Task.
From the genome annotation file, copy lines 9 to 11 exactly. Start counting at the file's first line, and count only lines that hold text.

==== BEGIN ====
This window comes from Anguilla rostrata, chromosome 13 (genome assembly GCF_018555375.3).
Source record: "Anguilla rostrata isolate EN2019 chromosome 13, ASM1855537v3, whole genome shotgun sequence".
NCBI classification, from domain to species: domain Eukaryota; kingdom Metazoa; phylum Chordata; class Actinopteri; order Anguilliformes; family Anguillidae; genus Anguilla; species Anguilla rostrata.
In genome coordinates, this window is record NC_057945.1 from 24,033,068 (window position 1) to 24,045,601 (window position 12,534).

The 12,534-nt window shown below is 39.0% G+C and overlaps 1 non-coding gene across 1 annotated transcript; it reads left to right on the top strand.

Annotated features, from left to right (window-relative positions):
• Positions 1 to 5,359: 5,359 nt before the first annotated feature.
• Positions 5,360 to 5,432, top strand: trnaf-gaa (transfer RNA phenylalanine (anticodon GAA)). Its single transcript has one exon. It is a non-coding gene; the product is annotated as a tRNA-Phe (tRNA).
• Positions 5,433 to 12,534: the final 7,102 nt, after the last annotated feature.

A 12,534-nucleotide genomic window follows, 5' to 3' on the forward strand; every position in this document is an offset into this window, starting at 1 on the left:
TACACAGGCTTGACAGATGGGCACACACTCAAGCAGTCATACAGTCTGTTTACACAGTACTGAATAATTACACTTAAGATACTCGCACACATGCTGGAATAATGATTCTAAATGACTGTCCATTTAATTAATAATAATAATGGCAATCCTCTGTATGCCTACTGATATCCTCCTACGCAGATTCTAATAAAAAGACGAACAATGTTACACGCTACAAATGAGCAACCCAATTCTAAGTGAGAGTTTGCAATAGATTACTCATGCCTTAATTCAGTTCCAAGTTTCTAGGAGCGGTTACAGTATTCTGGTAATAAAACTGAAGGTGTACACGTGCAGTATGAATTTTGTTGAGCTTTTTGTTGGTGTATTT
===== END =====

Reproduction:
• Positions 5,433 to 12,534: the final 7,102 nt, after the last annotated feature.

A 12,534-nucleotide genomic window follows, 5' to 3' on the forward strand; every position in this document is an offset into this window, starting at 1 on the left:
TACACAGGCTTGACAGATGGGCACACACTCAAGCAGTCATACAGTCTGTTTACACAGTACTGAATAATTACACTTAAGATACTCGCACACATGCTGGAATAATGATTCTAAATGACTGTCCATTTAATTAATAATAATAATGGCAATCCTCTGTATGCCTACTGATATCCTCCTACGCAGATTCTAATAAAAAGACGAACAATGTTACACGCTACAAATGAGCAACCCAATTCTAAGTGAGAGTTTGCAATAGATTACTCATGCCTTAATTCAGTTCCAAGTTTCTAGGAGCGGTTACAGTATTCTGGTAATAAAACTGAAGGTGTACACGTGCAGTATGAATTTTGTTGAGCTTTTTGTTGGTGTATTT